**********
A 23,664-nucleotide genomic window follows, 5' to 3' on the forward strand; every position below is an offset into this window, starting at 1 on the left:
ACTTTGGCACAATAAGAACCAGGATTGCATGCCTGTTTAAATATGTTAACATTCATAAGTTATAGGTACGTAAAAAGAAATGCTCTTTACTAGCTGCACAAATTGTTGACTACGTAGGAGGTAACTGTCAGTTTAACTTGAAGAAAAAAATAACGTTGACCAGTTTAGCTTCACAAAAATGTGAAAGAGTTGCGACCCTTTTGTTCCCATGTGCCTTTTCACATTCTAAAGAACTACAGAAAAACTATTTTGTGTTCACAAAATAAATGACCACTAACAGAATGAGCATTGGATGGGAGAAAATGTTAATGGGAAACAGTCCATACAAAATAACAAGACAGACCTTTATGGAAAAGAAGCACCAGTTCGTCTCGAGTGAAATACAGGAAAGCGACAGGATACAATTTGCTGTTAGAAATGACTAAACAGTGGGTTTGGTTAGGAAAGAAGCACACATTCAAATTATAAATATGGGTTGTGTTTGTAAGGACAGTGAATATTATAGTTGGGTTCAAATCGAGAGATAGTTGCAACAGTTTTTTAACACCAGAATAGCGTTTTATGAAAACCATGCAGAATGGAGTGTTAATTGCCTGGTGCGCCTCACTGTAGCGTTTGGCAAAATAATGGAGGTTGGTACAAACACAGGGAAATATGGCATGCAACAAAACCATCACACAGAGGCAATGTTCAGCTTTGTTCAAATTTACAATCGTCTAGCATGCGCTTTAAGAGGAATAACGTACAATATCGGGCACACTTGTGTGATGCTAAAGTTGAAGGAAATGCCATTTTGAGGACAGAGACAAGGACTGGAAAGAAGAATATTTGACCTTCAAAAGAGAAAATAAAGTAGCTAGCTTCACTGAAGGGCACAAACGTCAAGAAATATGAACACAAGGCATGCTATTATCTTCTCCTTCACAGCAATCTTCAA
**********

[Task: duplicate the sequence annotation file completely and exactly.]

A 23,664-nucleotide genomic window follows, 5' to 3' on the forward strand; every position below is an offset into this window, starting at 1 on the left:
ACTTTGGCACAATAAGAACCAGGATTGCATGCCTGTTTAAATATGTTAACATTCATAAGTTATAGGTACGTAAAAAGAAATGCTCTTTACTAGCTGCACAAATTGTTGACTACGTAGGAGGTAACTGTCAGTTTAACTTGAAGAAAAAAATAACGTTGACCAGTTTAGCTTCACAAAAATGTGAAAGAGTTGCGACCCTTTTGTTCCCATGTGCCTTTTCACATTCTAAAGAACTACAGAAAAACTATTTTGTGTTCACAAAATAAATGACCACTAACAGAATGAGCATTGGATGGGAGAAAATGTTAATGGGAAACAGTCCATACAAAATAACAAGACAGACCTTTATGGAAAAGAAGCACCAGTTCGTCTCGAGTGAAATACAGGAAAGCGACAGGATACAATTTGCTGTTAGAAATGACTAAACAGTGGGTTTGGTTAGGAAAGAAGCACACATTCAAATTATAAATATGGGTTGTGTTTGTAAGGACAGTGAATATTATAGTTGGGTTCAAATCGAGAGATAGTTGCAACAGTTTTTTAACACCAGAATAGCGTTTTATGAAAACCATGCAGAATGGAGTGTTAATTGCCTGGTGCGCCTCACTGTAGCGTTTGGCAAAATAATGGAGGTTGGTACAAACACAGGGAAATATGGCATGCAACAAAACCATCACACAGAGGCAATGTTCAGCTTTGTTCAAATTTACAATCGTCTAGCATGCGCTTTAAGAGGAATAACGTACAATATCGGGCACACTTGTGTGATGCTAAAGTTGAAGGAAATGCCATTTTGAGGACAGAGACAAGGACTGGAAAGAAGAATATTTGACCTTCAAAAGAGAAAATAAAGTAGCTAGCTTCACTGAAGGGCACAAACGTCAAGAAATATGAACACAAGGCATGCTATTATCTTCTCCTTCACAGCAATCTTCAA